Sheisha diagnosed with pyometra

Sheisha, a 5 year old unsterilised female Staffordshire bull terrier was brought in to Vetwest Clarkson recently by her worried owners. They had taken Sheisha to an emergency veterinary centre during the night as they were concerned that her appetite had reduced over the last 2 weeks and she was becoming more and more lethargic. Sheisha’s owners had also noticed some blood was coming from her vagina, despite her last season finishing about 3 weeks prior.

sheisha-diagnosed-with-pyometra

Upon physical examination at Vetwest Clarkson, Sheisha was found to be severely lethargic with an enlarged abdomen and very pale gums (mucous membranes). She could hardly move without assistance. The emergency centre had diagnosed Sheisha with a condition called pyometra, based on the results of an ultrasound of her abdomen.

Pyometra is a serious, potentially life threatening condition that occurs in non-desexed female animals. The uterus becomes infected and filled with pus as a result of hormonal changes in the reproductive tract. Following oestrus ("heat") in the dog, progesterone levels remain elevated for eight to ten weeks and thicken the lining of the uterus in preparation for pregnancy. If pregnancy does not occur for several oestrus cycles, the lining continues to increase in thickness until cysts form within it. The thickened, cystic lining secretes fluid that creates an ideal environment in which bacteria can grow. The condition can progress rapidly, leading to rupture of the uterus, sepsis (blood infection) and other life-threatening problems.

sheisha-post-surgery-happy-and-well

Immediately after being admitted to hospital at Vetwest, Sheisha was placed on IV fluids, given intravenous antibiotics and pain relief and promptly prepared for surgery. A blood sample was also taken to assess the health of her internal organs and her white and red blood cell parameters. Once stable, Sheisha was anaesthetised and closely monitored by experienced veterinary nurses during her surgery.

The surgery involved removing the entire uterus and both ovaries (called an ovariohysterectomy) – which under normal circumstances is relatively straight forward. However, when an animal has pyometra, the uterine horns are distended with purulent material and the uterine wall is stretched and fragile. Extreme care needs to be taken throughout the surgery to prevent the uterus from rupturing and to minimise blood loss.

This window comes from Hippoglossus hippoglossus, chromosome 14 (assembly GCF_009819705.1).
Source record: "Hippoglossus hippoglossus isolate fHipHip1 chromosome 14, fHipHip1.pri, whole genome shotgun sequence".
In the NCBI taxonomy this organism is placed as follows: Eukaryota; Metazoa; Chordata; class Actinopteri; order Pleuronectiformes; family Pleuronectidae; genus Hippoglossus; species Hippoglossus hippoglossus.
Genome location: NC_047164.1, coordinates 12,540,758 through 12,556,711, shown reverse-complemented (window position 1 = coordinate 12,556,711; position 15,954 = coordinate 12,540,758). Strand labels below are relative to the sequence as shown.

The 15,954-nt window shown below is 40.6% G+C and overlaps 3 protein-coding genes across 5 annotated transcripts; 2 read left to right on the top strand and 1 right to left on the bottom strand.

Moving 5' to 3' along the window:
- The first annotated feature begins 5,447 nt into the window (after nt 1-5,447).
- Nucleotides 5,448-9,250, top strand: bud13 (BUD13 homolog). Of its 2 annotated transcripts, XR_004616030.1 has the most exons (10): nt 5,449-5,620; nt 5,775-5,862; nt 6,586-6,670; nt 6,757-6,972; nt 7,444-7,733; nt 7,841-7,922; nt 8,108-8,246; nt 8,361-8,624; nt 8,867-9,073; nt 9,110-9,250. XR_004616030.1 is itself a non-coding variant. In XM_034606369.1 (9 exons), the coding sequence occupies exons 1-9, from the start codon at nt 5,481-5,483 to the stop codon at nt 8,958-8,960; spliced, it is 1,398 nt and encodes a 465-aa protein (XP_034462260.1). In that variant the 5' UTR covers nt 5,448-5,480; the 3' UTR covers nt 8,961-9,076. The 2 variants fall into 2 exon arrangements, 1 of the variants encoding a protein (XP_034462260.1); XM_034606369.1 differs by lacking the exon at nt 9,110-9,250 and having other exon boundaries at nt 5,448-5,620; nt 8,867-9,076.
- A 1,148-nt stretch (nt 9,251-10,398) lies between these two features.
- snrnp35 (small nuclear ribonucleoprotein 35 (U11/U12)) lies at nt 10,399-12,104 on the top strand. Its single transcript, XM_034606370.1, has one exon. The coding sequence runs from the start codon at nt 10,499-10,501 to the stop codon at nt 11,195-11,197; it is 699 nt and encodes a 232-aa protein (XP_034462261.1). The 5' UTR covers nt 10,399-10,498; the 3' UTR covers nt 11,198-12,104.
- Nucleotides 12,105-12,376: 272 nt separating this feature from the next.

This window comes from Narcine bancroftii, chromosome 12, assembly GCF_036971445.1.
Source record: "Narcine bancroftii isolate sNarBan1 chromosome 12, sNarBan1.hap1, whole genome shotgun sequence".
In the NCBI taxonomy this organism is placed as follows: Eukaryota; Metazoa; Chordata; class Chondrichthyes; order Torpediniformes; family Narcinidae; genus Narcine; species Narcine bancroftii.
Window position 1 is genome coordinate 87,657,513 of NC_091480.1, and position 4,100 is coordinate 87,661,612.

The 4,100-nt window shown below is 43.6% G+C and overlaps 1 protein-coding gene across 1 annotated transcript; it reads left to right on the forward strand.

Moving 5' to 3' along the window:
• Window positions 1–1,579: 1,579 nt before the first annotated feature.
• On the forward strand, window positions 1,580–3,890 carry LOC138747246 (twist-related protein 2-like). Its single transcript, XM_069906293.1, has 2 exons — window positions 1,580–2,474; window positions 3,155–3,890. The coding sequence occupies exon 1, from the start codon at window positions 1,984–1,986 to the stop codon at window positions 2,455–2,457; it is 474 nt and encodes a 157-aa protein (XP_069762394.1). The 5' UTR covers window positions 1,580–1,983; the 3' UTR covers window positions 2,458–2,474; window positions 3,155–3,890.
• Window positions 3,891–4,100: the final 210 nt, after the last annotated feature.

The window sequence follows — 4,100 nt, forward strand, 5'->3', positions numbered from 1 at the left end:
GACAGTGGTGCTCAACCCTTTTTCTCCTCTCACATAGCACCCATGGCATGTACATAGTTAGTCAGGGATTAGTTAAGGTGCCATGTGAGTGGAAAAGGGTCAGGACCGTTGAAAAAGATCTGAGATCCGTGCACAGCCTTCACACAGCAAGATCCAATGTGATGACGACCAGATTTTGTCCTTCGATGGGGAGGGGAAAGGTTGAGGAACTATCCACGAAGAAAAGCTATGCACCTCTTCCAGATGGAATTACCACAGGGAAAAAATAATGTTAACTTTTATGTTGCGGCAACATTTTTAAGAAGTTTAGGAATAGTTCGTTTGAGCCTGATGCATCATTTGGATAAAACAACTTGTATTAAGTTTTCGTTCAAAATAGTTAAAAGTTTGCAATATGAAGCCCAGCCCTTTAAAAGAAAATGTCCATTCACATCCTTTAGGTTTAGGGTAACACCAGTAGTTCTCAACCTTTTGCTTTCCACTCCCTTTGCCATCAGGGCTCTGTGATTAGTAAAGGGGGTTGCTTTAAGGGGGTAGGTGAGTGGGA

Sheisha’s surgery went very well. And thankfully because she responded so well to the intensive medical and surgical treatment she had been given, she was able to go home that evening under the close supervision of her owners. She was discharged from hospital with medications to clear up any residual infection and some very strong pain relief to help her remain comfortable as she continued to recover from such a major emergency surgery.

Sheisha returned to the clinic regularly over the next few days to ensure a steady recovery and no post operative complications developed. At 11 days post surgery, Sheisha’s incision line had healed and her stitches were removed. Her owners report she is now back to her old happy self. They are very happy with the outcome and have since been telling their friends of their experience and advising them all to have their female dogs sterilised to prevent this very serious condition known as pyometra.

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